Monday, July 3, 2017

Our First Paycheck

I. The Garden Blooms

Red Bear clutches my first paycheck >

She says she was worried that I wasn't earning any money, but THIS IS NOT TRUE:
the Little Animals have no concept of money. 


But they do sometimes  pick up things from you.

Turns out I was a little worried and am not only loving my job per se, but loving getting a paycheck--even for the princely sum of $172.81 for my first days.

I've signed up for automatic deposit now, but I might change it back because it's so nice, psychologically, to get a piece of paper money every two weeks. The publisher had paid me for the fandom ms. in 3 installments over 9 months, so I always felt I was writing for free yet under stricture---NOT a happy arrangement, and while I'm now glad I wrote it (something I was doubting, during the editing process), I am relieved I won't write for them, ever again. 

I'm feeling like writing for myself, for the first time in a long time.
The bit I wrote last week, Salvage, was interesting---words are such sensitive instruments, aren't they?---because several people who read it implied to me that the customers who'd turned the store over were bad, which I hadn't meant to imply;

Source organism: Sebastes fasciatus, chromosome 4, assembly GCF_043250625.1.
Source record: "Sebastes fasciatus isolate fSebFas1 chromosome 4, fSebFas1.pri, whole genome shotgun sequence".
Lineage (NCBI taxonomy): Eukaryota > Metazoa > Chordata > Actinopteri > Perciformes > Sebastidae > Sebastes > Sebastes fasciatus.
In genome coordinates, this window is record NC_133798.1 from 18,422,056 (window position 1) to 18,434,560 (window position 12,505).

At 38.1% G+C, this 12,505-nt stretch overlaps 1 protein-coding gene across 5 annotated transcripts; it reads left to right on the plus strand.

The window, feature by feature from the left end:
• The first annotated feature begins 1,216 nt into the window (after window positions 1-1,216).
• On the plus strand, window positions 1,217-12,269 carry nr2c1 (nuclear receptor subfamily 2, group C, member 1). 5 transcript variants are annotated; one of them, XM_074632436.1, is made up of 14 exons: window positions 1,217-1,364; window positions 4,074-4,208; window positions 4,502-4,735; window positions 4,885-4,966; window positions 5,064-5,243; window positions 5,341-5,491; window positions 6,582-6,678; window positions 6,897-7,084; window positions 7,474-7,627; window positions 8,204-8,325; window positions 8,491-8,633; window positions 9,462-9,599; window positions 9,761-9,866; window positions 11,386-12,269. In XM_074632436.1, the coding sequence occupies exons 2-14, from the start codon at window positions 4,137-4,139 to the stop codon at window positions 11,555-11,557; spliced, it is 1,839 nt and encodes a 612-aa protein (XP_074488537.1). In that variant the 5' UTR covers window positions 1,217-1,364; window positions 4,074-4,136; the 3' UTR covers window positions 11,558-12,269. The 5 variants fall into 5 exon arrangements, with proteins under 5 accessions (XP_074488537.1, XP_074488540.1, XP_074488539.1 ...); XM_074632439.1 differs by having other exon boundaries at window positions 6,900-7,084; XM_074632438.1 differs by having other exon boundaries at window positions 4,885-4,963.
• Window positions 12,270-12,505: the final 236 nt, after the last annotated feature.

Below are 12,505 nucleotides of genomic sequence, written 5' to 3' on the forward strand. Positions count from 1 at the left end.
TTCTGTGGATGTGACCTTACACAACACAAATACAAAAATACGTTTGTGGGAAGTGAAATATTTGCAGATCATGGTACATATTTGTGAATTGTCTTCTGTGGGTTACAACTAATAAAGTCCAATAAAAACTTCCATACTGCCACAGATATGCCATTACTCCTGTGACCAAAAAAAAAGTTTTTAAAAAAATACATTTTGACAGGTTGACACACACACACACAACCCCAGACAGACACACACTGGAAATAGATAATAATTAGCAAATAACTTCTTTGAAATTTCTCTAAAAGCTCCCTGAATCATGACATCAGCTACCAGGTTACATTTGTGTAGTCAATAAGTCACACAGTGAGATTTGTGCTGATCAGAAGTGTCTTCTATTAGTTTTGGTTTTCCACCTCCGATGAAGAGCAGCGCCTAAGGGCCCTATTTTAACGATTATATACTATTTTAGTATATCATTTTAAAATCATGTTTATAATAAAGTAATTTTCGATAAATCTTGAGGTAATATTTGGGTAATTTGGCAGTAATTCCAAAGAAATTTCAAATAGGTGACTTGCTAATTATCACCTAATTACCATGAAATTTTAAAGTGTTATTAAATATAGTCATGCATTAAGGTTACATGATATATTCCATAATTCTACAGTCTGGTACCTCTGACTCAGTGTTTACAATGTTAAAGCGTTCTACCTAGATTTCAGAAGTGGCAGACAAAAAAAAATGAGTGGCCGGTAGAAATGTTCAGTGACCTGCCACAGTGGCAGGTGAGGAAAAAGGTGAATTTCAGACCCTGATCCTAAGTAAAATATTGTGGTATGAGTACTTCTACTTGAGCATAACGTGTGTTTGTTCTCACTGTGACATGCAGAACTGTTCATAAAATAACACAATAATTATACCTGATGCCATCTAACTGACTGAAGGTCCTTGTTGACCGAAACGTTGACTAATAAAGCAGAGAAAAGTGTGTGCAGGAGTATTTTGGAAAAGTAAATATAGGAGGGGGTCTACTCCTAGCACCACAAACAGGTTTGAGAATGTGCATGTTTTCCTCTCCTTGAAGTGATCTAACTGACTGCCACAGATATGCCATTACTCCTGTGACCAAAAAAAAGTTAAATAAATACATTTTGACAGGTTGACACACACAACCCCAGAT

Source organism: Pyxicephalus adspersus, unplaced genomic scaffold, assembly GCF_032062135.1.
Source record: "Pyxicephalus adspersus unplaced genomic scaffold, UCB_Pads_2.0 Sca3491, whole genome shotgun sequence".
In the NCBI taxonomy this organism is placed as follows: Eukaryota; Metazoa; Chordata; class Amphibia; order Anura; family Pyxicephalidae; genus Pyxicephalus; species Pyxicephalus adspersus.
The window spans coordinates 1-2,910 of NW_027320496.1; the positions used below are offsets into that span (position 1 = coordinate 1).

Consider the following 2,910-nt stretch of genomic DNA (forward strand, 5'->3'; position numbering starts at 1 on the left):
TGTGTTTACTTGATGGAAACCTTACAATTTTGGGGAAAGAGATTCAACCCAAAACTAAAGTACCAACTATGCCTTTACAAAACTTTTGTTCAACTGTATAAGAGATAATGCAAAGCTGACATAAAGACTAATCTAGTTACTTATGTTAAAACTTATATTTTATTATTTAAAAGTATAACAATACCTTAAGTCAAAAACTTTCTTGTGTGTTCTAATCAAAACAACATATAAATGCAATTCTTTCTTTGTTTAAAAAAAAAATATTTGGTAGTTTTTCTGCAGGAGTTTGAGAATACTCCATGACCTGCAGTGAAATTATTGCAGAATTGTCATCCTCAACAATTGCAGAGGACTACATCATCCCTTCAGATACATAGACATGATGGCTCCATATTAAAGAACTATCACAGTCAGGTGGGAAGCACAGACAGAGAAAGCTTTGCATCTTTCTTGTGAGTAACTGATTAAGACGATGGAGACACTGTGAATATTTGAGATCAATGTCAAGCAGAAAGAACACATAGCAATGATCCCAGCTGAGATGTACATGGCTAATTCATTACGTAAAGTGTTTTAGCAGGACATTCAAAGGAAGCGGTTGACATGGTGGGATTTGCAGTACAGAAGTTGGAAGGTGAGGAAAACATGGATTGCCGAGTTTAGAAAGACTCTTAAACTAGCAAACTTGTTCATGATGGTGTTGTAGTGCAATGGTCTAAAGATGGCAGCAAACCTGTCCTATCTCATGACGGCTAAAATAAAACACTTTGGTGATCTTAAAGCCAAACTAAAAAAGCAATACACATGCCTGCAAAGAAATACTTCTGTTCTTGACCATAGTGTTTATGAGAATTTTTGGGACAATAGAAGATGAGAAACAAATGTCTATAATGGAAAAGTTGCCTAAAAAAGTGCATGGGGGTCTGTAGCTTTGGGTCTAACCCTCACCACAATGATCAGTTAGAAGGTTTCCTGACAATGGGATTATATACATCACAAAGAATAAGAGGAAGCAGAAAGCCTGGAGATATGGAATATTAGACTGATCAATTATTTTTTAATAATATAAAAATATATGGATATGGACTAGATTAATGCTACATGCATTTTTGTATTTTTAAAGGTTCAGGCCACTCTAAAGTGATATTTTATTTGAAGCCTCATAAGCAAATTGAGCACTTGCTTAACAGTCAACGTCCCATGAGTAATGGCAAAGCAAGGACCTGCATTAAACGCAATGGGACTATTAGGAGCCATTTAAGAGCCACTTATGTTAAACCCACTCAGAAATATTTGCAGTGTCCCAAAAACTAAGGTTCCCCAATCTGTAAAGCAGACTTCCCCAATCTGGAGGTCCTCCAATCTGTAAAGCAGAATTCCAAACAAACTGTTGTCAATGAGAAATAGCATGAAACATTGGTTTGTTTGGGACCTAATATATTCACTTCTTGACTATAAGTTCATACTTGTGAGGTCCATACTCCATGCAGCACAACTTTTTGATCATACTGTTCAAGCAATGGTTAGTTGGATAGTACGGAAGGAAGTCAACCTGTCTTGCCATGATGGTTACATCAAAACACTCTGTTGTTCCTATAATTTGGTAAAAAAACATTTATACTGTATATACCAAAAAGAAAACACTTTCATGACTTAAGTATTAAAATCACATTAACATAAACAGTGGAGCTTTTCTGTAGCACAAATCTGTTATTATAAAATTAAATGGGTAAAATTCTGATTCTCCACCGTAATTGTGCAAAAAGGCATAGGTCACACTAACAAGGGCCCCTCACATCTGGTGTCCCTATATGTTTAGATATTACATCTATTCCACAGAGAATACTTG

I was trying to get at the ecosystem of thrift, but--duh--I clearly had invited judgment:
I'd called them a "herd" who "trampled" through the store.

So I went back and changed it:
"[The shoppers] had turned the store over, like creatures who aerate garden soil, leaving in their wake inside-out jeans on top of racks…"

II. Resentment Management

You know I struggle with resentment, but not toward everyone, all the time--mostly toward people in power who use it unwisely (so, OK, that can be a lot of people, a lot of times, if I'm paying attention--to keep it down, I've stopped reading the NYT daily).

[Though I do want to point you to the excellent essay by wrestling fan Andrea G., "On the Folly of Trump's Wrestling GIF".]
 
The shoppers don't usually trigger resentment--I usually feel fellow feeling, they are like me.

I had gotten way out of whack with resentment at SP thrift store, so much so I'd flown out of there in a rage.
I look back and see the management & board were enragingly dysfunctional---the store closed one year later, partly due to that (they had to move but couldn't get it together to do so)--but I had also handled myself badly.
(Sometimes walking away is the best policy,  so I don't regret that, but I still regret the angry way I did it.)

Anyway, I have a policy for myself at the new thrift job:
For my first three months, just Watch and Observe.
And reserve my judgment.
I am going to practice being a neutral observer, like an embedded reporter. This store is run by an international corporation, and while it's a nonprofit with a benevolent mission, I can see already it runs like a for-profit store: workers are treated as cogs, for instance; the CEO, someone told me, makes a 7-figure salary. I'm not even looking this up at this point because I don't want to focus on that--and also, unlike with a local board whose members you know, there's nothing much I can do about it--this sense of "don't even bother" also helps keep resentment down.